Elazar et al. revealed the results of study that elderly women with breast cancer should be treated by surgical methods that offer the best chance of cure regardless of the patient’s age. However, elderly women should be generally treated in a more conservative manner than younger women. In advanced stage of cancer, simple mastectomy is done for palliative purposes [4].

Associated illnesses were of particular concern because of the impact on surgical risks as well as the quality of life in elderly patient. Comorbidities and frailty are also important determinants of the outcome of treatment [3,5].

Though, it was unclear that palliative surgery would otherwise improve clinical outcomes [6]. Eun Young Kim, et al. showed that palliative mastectomy did not afford significant survival advantage [7].

However, the timing of surgical intervention has been found to be crucial. It was demonstrated in a study that surgical resection of the intact primary tumor and axillary nodes more than three months after the diagnosis of stage IV breast cancer was associated with improved metastatic progression-free survival and a trend towards better overall survival rate [8].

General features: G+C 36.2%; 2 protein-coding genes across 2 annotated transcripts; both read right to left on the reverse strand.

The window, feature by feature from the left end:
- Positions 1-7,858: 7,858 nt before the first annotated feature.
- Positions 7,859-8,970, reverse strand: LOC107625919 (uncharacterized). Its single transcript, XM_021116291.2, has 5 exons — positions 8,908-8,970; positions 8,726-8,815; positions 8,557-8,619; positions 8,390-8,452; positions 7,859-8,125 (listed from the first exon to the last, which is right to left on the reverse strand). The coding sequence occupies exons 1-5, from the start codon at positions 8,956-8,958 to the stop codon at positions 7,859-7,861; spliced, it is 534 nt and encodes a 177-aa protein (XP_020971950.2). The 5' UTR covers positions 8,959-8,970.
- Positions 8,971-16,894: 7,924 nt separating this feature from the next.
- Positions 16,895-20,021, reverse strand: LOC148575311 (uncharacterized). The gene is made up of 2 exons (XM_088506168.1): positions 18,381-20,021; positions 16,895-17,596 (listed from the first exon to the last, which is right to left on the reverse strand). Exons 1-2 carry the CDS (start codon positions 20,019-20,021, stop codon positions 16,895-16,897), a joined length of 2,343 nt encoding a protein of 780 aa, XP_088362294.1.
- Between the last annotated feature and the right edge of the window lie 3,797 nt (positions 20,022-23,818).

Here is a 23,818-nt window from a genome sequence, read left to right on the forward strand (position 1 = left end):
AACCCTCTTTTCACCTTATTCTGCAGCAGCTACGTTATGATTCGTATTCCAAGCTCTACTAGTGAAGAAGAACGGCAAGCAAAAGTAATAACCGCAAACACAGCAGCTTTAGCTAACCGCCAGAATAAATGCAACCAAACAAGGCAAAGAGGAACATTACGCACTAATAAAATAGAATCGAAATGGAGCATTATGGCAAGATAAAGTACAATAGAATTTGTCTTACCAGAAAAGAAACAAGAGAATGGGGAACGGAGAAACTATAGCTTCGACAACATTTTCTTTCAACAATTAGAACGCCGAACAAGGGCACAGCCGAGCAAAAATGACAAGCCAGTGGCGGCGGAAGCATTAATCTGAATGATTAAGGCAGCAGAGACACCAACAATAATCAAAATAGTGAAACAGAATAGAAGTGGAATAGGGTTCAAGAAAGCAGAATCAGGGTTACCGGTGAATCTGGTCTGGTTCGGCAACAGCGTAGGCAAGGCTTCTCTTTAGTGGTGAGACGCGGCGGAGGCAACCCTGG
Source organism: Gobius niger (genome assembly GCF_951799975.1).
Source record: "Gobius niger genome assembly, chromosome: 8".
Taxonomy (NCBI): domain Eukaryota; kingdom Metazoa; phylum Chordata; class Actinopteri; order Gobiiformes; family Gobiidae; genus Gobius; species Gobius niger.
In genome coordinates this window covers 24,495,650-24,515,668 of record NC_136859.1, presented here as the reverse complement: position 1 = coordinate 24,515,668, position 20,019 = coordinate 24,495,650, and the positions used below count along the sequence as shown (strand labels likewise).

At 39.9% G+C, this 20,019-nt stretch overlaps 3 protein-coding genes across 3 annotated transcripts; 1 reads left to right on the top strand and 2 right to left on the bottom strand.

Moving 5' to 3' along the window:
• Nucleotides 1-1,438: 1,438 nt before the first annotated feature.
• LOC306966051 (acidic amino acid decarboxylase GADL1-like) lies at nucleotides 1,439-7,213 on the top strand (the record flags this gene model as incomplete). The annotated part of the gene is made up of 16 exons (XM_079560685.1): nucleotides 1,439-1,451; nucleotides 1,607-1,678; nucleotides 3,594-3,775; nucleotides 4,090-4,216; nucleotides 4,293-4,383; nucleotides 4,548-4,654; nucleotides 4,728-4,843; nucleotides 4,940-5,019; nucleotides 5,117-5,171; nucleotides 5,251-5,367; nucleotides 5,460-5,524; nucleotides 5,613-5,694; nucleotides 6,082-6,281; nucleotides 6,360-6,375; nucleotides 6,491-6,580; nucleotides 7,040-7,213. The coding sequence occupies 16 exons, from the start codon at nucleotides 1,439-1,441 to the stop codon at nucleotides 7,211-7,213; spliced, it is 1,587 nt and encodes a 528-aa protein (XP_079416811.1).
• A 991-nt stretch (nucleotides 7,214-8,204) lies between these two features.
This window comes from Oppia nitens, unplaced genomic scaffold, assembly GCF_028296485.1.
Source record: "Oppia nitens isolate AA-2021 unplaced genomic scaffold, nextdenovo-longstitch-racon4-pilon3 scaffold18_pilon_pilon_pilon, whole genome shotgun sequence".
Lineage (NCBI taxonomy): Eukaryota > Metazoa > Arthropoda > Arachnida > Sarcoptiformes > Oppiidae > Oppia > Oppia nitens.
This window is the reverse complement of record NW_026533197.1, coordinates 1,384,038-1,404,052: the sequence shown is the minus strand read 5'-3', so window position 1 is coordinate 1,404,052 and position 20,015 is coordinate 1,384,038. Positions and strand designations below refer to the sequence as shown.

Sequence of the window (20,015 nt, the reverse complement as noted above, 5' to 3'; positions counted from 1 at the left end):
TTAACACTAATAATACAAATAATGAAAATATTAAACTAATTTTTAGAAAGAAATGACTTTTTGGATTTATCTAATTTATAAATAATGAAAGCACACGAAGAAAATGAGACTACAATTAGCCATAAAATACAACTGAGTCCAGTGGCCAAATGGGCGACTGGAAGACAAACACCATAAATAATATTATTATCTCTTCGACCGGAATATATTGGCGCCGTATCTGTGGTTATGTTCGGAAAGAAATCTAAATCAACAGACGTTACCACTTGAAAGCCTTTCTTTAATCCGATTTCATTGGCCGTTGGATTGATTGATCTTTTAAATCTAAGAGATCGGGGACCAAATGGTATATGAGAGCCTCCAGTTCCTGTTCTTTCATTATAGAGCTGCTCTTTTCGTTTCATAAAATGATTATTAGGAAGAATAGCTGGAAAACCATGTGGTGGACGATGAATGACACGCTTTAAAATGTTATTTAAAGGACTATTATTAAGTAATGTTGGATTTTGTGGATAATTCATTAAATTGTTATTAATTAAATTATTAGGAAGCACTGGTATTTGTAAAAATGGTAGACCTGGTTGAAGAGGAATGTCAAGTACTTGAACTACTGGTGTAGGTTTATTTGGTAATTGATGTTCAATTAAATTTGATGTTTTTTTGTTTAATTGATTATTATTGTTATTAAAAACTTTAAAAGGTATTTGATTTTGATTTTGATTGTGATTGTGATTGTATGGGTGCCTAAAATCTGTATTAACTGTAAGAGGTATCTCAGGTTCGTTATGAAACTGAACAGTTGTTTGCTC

There was a study done on the predictors of the quality of life and found that arm problems, doctor communication, comorbidities and age had significant impact in patients’ quality of life. Despite the vast literatures on this subject, it is still rather vague especially in elderly patient as not all of them were successfully recruited in the study [5].

Healthcare providers must not forget the patient's dignity, self- worth and personal goals. After multiple hospitalizations, elderly patients often tend to become debilitated and deconditioned quickly. They are highly distressed by the loss of independent self-care and thus, can slide into depression. Comprehensive rehabilitation services should be provided to alleviate and improve their quality of life [9].

References

Select your language of interest to view the total content in your interested language
Post your comment

Share This Article

Relevant Topics

Recommended Conferences

Article Usage

  • Total views: 13182
  • [From(publication date):
    December-2014 - Aug 16, 2017]
  • Breakdown by view type
  • HTML page views : 9423
  • PDF downloads :3759
 

Post your comment

captcha   Reload  Can't read the image? click here to refresh

Peer Reviewed Journals
 
Make the best use of Scientific Research and information from our 700 + peer reviewed, Open Access Journals
International Conferences 2017-18
 
Meet Inspiring Speakers and Experts at our 3000+ Global Annual Meetings

Contact Us

 
© 2008-2017 OMICS International - Open Access Publisher. Best viewed in Mozilla Firefox | Google Chrome | Above IE 7.0 version
adwords